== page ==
Owning Your Feelings

If someone is mean to you, gets angry at you for no good reason, how would you feel about it? You might feel calm and pitying towards the angry other, or instead you might feel upset. How you feel or react depends on alot of factors. Those factors are tied up with how you are triggered, depending on your past experiences, your biography, and how you have learnt to react. So you see, your feelings, or your reactions in that moment, really are not as dependent upon the other as you might think.

Moreover, you do have a choice about how you react, how you feel about any given situation. We will react to life according to our perspective in any given moment. The practice of “owning your feelings” depends upon your understanding that no-one and no situation is responsible for how you feel, and how you choose to react. What is it, to own your feelings? When you refrain from blaming, when you say: I feel angry, but in this moment I am choosing to see that my anger is my problem and not anyone elseʼs. My going to the place of anger is a choice I made – I will take responsibility for how I feel.

In this realm, we as human beings are truly free. We are free to choose how we see things, and therefore how we feel. But how often do we exercise this freedom? I sometimes feel at the mercy of my inner storms of emotions, and there are days when I just seem to have gotten out of the wrong side of the bed. How then in those situations am I free? First I have to understand the concept – I am responsible for how I feel, and no-one else is to blame – and then I have to practice it, I have to do it. When my children are fighting and we are late for school, I am very challenged to own my frustration and my irritation, and not yell at the children. When I am weak, then all my practice of striving to own how I feel and not make it anotherʼs fault, projecting how I feel into a swift act of blame, comes to bear. Owning how we feel is a capacity we practice, and the more we do it, the better we get at it.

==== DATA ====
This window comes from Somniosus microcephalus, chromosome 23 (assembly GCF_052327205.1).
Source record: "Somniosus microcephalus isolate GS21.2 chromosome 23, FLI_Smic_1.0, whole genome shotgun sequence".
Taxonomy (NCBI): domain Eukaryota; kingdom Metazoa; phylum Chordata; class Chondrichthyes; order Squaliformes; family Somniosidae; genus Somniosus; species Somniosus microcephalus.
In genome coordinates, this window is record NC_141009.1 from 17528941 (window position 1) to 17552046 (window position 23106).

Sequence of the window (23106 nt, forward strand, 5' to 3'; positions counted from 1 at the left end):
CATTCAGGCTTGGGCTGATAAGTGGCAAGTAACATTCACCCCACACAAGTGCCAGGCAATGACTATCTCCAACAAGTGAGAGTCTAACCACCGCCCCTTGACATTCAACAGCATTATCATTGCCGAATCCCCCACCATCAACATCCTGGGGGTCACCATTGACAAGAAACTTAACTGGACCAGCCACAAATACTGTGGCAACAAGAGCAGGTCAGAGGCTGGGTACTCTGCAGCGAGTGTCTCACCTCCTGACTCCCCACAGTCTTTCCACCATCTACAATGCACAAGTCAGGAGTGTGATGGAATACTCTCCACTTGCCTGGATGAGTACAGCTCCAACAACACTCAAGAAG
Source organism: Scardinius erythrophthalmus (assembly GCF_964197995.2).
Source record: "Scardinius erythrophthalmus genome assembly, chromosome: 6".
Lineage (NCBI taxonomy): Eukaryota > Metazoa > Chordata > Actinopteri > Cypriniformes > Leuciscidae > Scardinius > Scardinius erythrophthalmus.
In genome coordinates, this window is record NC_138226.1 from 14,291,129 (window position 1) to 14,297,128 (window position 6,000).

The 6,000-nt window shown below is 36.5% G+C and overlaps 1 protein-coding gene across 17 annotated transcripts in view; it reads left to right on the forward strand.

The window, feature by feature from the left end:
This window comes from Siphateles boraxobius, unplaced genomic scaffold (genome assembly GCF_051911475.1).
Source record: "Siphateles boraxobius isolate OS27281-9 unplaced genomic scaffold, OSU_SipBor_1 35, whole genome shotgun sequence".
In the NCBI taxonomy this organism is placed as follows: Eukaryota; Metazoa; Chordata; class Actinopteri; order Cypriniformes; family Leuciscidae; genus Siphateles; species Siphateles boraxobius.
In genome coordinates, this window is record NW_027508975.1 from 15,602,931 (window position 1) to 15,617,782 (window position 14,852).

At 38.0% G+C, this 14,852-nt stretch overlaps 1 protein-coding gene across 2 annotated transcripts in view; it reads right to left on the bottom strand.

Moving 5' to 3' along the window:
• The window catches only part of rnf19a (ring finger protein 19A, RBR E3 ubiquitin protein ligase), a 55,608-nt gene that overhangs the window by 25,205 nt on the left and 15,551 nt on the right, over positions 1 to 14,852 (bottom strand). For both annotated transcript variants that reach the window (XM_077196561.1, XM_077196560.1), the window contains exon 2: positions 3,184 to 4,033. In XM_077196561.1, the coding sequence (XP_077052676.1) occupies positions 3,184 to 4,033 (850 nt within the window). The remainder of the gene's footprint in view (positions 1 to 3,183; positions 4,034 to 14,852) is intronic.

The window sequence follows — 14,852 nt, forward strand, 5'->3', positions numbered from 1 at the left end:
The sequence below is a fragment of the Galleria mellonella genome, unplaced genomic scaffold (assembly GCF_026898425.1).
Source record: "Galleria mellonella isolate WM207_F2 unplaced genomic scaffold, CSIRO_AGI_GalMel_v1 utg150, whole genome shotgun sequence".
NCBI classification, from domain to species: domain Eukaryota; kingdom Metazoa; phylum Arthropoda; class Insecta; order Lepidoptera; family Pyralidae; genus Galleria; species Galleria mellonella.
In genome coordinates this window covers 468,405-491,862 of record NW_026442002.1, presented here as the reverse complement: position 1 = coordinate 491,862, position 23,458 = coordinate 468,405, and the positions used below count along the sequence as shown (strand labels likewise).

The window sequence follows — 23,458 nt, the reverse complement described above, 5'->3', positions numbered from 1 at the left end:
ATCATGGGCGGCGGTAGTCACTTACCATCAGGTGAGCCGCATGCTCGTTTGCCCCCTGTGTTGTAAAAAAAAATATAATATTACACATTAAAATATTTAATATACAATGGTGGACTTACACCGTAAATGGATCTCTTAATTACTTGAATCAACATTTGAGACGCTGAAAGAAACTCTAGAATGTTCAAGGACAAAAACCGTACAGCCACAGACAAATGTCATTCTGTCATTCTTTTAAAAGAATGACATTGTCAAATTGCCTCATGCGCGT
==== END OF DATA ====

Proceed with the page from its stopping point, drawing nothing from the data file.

How can I justify saying that the person who yelled at me for no good reason is not responsible for how I felt in that moment – outraged, upset, and then angry? Surely they created the problem in the first place, it was their fault. How also can I justify that the person who persecuted, bullied and traumatized another didnʼt therefore cause them to still feel terrified, bitter, and deeply angry, many years later? It is their fault!! These are key questions – what does taking responsibility really mean?

My point of view is to say that the place where you have the potential to be free, is in what you choose to do with what you have been given. Years later, when looking back on life experiences that were traumatic, you still have a choice about how you see them, how you inwardly think about, and understand them. Imagine if you had the opportunity to get inside the head and heart of the one who bullied, and it was made plain to you their own suffering, their own unmet needs for recognition, love, and gentleness, it is entirely possible that with this new insight, you are fully capable of feeling nothing but compassion towards the one who bullied you. Now here is a new implication: having insight into the persecutor, into the situation, and why it happened to you, is going to help you a great deal in owning your feelings. Moreover, where there is compassion and empathy, there is no longer room for anger, blame, shame, guilt or anything else. Empathy is the supreme healing force of the heart.

One comment.

  1. Excellent

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